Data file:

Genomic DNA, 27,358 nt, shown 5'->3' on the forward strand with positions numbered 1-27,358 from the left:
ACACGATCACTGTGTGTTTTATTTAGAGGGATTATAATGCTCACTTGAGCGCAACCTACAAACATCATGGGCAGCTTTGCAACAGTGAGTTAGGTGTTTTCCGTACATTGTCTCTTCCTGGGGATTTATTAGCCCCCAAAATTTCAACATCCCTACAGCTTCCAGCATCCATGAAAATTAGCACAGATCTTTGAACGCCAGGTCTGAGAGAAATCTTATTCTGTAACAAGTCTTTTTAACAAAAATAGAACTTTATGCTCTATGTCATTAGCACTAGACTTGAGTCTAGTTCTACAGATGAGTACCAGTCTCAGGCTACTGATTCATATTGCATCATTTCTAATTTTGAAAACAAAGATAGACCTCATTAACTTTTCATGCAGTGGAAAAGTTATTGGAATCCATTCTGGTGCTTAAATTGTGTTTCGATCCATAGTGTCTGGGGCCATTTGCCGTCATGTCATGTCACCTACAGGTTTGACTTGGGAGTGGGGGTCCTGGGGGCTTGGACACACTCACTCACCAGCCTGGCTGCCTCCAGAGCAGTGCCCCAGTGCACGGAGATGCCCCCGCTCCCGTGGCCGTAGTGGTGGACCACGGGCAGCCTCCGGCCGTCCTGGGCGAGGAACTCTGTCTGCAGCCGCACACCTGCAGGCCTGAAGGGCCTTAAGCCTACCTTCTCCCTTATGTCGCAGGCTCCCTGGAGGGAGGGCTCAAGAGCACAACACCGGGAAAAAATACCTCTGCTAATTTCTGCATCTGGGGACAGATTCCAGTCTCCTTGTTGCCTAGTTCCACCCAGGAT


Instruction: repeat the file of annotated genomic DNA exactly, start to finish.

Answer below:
Genomic DNA, 27,358 nt, shown 5'->3' on the forward strand with positions numbered 1-27,358 from the left:
ACACGATCACTGTGTGTTTTATTTAGAGGGATTATAATGCTCACTTGAGCGCAACCTACAAACATCATGGGCAGCTTTGCAACAGTGAGTTAGGTGTTTTCCGTACATTGTCTCTTCCTGGGGATTTATTAGCCCCCAAAATTTCAACATCCCTACAGCTTCCAGCATCCATGAAAATTAGCACAGATCTTTGAACGCCAGGTCTGAGAGAAATCTTATTCTGTAACAAGTCTTTTTAACAAAAATAGAACTTTATGCTCTATGTCATTAGCACTAGACTTGAGTCTAGTTCTACAGATGAGTACCAGTCTCAGGCTACTGATTCATATTGCATCATTTCTAATTTTGAAAACAAAGATAGACCTCATTAACTTTTCATGCAGTGGAAAAGTTATTGGAATCCATTCTGGTGCTTAAATTGTGTTTCGATCCATAGTGTCTGGGGCCATTTGCCGTCATGTCATGTCACCTACAGGTTTGACTTGGGAGTGGGGGTCCTGGGGGCTTGGACACACTCACTCACCAGCCTGGCTGCCTCCAGAGCAGTGCCCCAGTGCACGGAGATGCCCCCGCTCCCGTGGCCGTAGTGGTGGACCACGGGCAGCCTCCGGCCGTCCTGGGCGAGGAACTCTGTCTGCAGCCGCACACCTGCAGGCCTGAAGGGCCTTAAGCCTACCTTCTCCCTTATGTCGCAGGCTCCCTGGAGGGAGGGCTCAAGAGCACAACACCGGGAAAAAATACCTCTGCTAATTTCTGCATCTGGGGACAGATTCCAGTCTCCTTGTTGCCTAGTTCCACCCAGGAT